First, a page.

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We hope you enjoy this short piece of writing by Dr Joy Penman for The Nurse Break.
Join our new FB group Rural & Remote Nursing | The Australian Outback Dr Joy Penman holds bachelor and master’s degrees in Nursing and Pharmacy. She completed her doctoral studies in Nursing. Joy is a senior lecturer and teaches at Monash Nursing and Midwifery. She has over thirty years teaching experience locally and abroad and many years nursing experience in various health care facilities. Joy has extensive experience in research and community engagement. In recognition of her contribution in these areas, she has been a recipient of various teaching, research and community service awards. Joy has earned about AUD 400K in internal and external research funding for various collaborative projects. She is well published in peer reviewed journals and books, and has presented her work in national and international conferences.

Broken hearts and broken minds

In studies examining meaning and understanding, the content of consciousness is valid, especially when the sources have extensive knowledge and experience, and special skill. Two Aboriginal health workers delivered a two-hour talk on Aboriginal mental health to nursing students at a regional university campus. As they were considered experts in working with Aboriginals, their presentation was highly informative and enlightening, and their advice to nurses noteworthy.

Here is the summary of their talk:

  1. Understand that the Aboriginal history and culture have been wiped out from the perspective of many Aboriginal people, and so there may be innate mistrust of all non-Aboriginal people;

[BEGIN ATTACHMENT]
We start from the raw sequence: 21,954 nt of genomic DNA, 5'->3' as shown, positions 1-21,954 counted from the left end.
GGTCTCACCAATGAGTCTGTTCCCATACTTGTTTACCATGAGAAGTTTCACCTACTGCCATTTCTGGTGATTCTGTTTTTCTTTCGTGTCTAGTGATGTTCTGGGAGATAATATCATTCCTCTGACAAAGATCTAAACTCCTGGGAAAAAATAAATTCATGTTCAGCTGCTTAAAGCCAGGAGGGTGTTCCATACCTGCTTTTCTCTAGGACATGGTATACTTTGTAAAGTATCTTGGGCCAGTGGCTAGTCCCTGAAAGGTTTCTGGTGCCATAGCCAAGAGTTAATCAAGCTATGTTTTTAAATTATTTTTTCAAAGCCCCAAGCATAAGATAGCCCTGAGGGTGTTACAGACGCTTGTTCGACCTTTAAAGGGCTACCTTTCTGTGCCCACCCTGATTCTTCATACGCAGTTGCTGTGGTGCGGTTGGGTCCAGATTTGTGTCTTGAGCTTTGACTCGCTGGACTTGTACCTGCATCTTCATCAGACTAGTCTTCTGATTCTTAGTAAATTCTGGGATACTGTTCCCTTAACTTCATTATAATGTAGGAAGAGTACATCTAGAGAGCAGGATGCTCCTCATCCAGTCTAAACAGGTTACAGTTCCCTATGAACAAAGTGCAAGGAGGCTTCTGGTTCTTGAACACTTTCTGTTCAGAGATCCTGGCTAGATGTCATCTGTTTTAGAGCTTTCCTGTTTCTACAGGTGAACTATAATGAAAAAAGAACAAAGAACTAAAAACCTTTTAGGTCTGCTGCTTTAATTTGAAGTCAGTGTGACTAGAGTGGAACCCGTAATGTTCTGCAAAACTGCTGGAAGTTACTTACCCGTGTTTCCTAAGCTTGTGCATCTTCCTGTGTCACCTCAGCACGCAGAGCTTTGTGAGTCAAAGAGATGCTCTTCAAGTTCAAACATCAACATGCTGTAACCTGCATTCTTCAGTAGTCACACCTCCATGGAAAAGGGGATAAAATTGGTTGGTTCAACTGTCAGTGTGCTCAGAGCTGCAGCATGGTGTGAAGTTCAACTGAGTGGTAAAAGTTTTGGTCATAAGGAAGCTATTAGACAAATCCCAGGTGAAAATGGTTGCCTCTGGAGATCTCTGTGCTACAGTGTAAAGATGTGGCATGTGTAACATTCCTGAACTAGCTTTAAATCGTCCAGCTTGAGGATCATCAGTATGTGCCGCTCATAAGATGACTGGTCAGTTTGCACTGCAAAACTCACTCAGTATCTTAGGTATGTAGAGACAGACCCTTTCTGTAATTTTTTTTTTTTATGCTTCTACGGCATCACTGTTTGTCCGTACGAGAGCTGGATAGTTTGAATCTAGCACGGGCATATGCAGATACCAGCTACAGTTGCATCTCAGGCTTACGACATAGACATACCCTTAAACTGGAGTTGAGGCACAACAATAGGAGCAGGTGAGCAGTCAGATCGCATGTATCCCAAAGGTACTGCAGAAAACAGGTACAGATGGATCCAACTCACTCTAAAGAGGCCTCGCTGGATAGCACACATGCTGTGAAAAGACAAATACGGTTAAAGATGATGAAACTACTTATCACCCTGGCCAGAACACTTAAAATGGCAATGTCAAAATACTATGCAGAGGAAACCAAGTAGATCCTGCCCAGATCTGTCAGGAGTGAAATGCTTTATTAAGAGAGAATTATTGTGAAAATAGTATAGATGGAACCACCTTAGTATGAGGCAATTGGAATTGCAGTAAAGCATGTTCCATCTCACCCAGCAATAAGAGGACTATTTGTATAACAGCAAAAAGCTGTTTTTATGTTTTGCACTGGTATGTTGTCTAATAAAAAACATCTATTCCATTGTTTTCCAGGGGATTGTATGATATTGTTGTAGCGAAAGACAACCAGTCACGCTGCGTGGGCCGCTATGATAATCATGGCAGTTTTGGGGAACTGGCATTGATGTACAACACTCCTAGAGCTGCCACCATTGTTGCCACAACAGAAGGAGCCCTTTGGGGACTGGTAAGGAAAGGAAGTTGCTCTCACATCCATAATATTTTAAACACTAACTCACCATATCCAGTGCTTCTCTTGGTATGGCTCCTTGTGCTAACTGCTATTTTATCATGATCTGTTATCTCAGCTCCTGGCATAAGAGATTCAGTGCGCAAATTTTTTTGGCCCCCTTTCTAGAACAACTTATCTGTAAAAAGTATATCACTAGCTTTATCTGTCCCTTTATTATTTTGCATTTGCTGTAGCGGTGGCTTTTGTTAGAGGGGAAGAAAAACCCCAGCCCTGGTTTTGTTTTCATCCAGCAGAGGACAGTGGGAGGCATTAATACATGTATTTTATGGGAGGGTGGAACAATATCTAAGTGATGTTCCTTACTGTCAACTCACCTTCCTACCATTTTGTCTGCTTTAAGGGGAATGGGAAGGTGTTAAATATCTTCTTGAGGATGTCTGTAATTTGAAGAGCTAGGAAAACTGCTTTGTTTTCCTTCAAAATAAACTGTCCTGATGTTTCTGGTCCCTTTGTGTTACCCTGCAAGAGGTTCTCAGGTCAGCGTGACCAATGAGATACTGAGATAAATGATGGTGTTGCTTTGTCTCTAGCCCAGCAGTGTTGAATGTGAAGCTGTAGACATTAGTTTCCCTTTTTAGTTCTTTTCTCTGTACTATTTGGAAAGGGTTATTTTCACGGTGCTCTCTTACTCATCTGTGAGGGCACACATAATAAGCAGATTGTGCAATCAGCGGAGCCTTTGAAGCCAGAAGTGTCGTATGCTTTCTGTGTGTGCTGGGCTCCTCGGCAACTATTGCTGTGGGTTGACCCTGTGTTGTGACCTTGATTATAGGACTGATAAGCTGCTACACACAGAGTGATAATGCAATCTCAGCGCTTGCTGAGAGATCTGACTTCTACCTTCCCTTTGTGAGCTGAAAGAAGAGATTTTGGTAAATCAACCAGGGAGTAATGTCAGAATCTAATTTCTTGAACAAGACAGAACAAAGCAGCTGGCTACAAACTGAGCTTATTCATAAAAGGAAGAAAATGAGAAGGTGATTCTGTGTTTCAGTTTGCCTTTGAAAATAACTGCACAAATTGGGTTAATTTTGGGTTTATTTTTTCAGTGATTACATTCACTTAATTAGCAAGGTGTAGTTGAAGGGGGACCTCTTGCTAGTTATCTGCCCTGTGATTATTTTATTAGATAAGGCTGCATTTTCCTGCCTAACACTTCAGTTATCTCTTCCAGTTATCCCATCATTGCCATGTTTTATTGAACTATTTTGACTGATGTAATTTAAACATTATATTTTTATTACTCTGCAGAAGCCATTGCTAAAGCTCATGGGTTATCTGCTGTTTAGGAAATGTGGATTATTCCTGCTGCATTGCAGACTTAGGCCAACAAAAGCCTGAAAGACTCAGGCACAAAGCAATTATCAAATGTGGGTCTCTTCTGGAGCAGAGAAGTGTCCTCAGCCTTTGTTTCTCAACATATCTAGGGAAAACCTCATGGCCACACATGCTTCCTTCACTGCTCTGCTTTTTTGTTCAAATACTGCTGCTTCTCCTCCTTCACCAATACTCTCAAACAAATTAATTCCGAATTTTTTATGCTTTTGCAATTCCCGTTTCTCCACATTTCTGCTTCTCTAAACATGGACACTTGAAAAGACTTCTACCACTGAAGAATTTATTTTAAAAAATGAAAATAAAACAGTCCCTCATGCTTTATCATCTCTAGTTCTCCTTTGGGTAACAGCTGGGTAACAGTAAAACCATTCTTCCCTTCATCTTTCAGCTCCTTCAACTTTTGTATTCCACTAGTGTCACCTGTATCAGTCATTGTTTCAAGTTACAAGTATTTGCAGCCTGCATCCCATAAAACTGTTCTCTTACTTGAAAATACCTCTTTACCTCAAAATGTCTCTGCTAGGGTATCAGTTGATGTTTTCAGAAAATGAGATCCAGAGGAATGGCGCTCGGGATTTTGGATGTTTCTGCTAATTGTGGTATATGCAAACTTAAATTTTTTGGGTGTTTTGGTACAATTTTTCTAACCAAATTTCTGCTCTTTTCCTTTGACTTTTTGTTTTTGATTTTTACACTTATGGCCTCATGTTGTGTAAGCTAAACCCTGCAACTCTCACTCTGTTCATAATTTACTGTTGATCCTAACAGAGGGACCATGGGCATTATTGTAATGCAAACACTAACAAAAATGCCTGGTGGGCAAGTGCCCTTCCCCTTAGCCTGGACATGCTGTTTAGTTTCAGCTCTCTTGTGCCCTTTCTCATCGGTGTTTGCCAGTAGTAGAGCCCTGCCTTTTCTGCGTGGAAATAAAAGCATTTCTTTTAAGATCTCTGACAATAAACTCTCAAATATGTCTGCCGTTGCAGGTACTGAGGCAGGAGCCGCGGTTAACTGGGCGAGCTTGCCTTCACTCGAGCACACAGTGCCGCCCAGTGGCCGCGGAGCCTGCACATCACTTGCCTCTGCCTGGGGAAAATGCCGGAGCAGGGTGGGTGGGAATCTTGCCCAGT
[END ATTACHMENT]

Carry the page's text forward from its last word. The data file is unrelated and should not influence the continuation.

2. Realise how they view health and disease, how they seek help and aid themselves to get well are multi-dimensional and holistic;
  3. Remember that you might be dealing with people who have been disconnected and who may have lost their identity, so do not be quick to judge when the Indigenous patient is guarding, suspicious, withdrawn, lacking in confidence, or not making eye contact;
  4. Note that for most Aboriginals, mental illness is about broken hearts and broken minds, and not depression, anxiety, bipolar or some Western diagnosis;
  5. Allow them to tell their stories;
  6. While they may have a different worldview, strive to find meaning and similarities, and be respectful of differences;
  7. Take time to build relationships, acknowledging that their families may be very dysfunctional;
  8. Be yourself with Aboriginal people; they can read your intentions and sense when a person is genuine or not;
  9. Seek to empower them, have something positive to say; and
  10. Care for them like any other human being; it is all about personhood.

When we say we will help Aboriginal Australians, we must mean it and show it in our speech and actions. There is no room for cultural blindness, cultural insensitivity and ethnocentricity!

Please refer to the following references for further readings:

Bradley, P., & De Souza, R. (2013). Mental health and illness in Australia and New Zealand. In R. Elder, K. Evans & D. Nizette (Eds.), Psychiatric and mental health nursing (pp. 87-108). Sydney, NSW: Mosby Elsevier.

Hocking, D. (2017). The social and emotional well-being of Aboriginal Australians and the collaborative consumer narrative. In N. Procter, H. P. Hamer, D. McGarry, R. Wilson & T. Froggatt (Eds.), Mental health: A person-centred approach (pp. 73-92). Melbourne, Victoria: Cambridge University Press.

West, R., & Usher, K. (2011). The mental health of Australian’s Aboriginal and Torres Strait Islander people. In K.-l. Edward, I. Munro, A. Robbins & A. Welch (Eds.),Mental health nursing dimensions of praxis (pp. 307-408). South Melbourne, Victoria: Oxford University Press.